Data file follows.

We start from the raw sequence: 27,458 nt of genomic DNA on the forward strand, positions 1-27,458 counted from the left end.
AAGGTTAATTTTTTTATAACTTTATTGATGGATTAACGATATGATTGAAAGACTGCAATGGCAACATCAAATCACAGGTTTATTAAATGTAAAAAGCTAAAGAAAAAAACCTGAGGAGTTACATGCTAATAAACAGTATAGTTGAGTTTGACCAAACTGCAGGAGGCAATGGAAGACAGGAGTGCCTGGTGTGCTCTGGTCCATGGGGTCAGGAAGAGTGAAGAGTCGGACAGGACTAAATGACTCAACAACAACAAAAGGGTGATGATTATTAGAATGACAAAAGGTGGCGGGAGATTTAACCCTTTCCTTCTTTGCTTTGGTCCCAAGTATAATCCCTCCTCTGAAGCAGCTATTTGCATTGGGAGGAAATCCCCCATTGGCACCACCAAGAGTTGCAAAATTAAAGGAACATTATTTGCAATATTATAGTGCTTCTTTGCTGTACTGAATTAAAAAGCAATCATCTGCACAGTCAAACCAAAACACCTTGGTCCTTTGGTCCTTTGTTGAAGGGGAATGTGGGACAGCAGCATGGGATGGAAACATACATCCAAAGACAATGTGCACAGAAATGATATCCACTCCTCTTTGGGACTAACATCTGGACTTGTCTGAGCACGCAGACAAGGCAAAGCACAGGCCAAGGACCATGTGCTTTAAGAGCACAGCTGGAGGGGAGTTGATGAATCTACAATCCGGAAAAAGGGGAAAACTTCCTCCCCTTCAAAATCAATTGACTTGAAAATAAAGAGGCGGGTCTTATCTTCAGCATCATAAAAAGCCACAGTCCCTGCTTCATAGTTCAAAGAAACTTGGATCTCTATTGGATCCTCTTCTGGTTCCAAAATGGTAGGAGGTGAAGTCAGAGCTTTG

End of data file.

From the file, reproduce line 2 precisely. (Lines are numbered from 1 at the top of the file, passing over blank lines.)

AAGGTTAATTTTTTTATAACTTTATTGATGGATTAACGATATGATTGAAAGACTGCAATGGCAACATCAAATCACAGGTTTATTAAATGTAAAAAGCTAAAGAAAAAAACCTGAGGAGTTACATGCTAATAAACAGTATAGTTGAGTTTGACCAAACTGCAGGAGGCAATGGAAGACAGGAGTGCCTGGTGTGCTCTGGTCCATGGGGTCAGGAAGAGTGAAGAGTCGGACAGGACTAAATGACTCAACAACAACAAAAGGGTGATGATTATTAGAATGACAAAAGGTGGCGGGAGATTTAACCCTTTCCTTCTTTGCTTTGGTCCCAAGTATAATCCCTCCTCTGAAGCAGCTATTTGCATTGGGAGGAAATCCCCCATTGGCACCACCAAGAGTTGCAAAATTAAAGGAACATTATTTGCAATATTATAGTGCTTCTTTGCTGTACTGAATTAAAAAGCAATCATCTGCACAGTCAAACCAAAACACCTTGGTCCTTTGGTCCTTTGTTGAAGGGGAATGTGGGACAGCAGCATGGGATGGAAACATACATCCAAAGACAATGTGCACAGAAATGATATCCACTCCTCTTTGGGACTAACATCTGGACTTGTCTGAGCACGCAGACAAGGCAAAGCACAGGCCAAGGACCATGTGCTTTAAGAGCACAGCTGGAGGGGAGTTGATGAATCTACAATCCGGAAAAAGGGGAAAACTTCCTCCCCTTCAAAATCAATTGACTTGAAAATAAAGAGGCGGGTCTTATCTTCAGCATCATAAAAAGCCACAGTCCCTGCTTCATAGTTCAAAGAAACTTGGATCTCTATTGGATCCTCTTCTGGTTCCAAAATGGTAGGAGGTGAAGTCAGAGCTTTG